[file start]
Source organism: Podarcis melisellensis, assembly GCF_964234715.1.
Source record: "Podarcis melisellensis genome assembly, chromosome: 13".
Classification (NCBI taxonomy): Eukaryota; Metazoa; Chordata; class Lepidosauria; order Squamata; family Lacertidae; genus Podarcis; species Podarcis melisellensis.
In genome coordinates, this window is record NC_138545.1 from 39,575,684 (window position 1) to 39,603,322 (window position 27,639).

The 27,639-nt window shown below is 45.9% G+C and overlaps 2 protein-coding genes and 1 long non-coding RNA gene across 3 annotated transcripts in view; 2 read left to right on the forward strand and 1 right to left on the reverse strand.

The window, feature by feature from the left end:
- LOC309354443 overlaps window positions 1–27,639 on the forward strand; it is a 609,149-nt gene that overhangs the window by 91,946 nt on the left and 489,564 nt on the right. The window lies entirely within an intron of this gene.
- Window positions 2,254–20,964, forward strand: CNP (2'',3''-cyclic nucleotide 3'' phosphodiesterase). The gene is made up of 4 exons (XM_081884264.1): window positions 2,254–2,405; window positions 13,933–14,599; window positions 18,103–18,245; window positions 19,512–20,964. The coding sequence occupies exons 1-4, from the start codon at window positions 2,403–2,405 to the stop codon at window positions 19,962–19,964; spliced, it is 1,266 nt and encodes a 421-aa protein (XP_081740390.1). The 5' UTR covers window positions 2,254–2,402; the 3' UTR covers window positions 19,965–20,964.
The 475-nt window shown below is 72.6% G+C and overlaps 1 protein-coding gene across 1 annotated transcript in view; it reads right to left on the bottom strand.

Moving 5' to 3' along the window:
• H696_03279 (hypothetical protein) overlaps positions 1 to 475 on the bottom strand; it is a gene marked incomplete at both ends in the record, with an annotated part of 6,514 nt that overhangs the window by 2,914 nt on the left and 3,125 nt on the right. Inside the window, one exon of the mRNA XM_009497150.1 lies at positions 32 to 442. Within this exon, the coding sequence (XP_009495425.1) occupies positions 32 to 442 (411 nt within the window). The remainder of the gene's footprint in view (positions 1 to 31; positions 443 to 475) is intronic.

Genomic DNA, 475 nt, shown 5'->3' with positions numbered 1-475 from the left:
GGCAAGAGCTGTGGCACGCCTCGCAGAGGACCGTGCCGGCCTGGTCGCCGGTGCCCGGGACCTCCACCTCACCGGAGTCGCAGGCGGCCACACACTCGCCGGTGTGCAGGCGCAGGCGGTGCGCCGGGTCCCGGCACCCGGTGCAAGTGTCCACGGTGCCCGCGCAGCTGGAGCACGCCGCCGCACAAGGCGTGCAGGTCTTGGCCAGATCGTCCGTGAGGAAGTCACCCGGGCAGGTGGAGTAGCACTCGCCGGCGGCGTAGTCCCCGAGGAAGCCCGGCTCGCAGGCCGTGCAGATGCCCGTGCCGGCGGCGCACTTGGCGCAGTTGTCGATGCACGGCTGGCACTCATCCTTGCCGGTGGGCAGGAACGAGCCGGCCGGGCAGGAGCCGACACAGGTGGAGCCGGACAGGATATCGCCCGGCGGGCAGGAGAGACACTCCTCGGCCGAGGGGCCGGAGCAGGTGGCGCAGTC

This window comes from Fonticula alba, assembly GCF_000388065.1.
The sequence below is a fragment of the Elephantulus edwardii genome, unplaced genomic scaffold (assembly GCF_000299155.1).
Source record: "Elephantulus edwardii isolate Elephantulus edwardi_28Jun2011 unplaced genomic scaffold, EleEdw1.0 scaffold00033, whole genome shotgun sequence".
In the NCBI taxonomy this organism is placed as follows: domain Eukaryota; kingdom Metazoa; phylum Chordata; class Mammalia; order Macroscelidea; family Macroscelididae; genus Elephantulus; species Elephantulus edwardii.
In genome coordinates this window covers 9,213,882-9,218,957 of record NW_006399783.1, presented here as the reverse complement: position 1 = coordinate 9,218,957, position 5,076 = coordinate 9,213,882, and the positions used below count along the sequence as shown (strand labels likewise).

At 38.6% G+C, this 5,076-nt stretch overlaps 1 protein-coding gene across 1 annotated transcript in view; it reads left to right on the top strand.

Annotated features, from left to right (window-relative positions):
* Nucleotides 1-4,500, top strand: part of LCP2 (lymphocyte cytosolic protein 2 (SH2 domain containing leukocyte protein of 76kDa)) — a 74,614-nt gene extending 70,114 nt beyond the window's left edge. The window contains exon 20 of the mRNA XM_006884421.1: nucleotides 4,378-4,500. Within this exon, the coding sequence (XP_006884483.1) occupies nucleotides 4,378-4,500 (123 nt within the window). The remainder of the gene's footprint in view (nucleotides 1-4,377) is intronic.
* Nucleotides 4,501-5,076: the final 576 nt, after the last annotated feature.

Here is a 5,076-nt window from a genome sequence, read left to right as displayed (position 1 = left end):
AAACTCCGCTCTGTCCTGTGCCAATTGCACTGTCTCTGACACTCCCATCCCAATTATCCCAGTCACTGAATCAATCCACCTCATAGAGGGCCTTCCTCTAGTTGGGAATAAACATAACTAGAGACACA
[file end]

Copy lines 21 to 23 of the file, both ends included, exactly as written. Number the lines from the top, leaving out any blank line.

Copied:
* Nucleotides 1-4,500, top strand: part of LCP2 (lymphocyte cytosolic protein 2 (SH2 domain containing leukocyte protein of 76kDa)) — a 74,614-nt gene extending 70,114 nt beyond the window's left edge. The window contains exon 20 of the mRNA XM_006884421.1: nucleotides 4,378-4,500. Within this exon, the coding sequence (XP_006884483.1) occupies nucleotides 4,378-4,500 (123 nt within the window). The remainder of the gene's footprint in view (nucleotides 1-4,377) is intronic.
* Nucleotides 4,501-5,076: the final 576 nt, after the last annotated feature.

Here is a 5,076-nt window from a genome sequence, read left to right as displayed (position 1 = left end):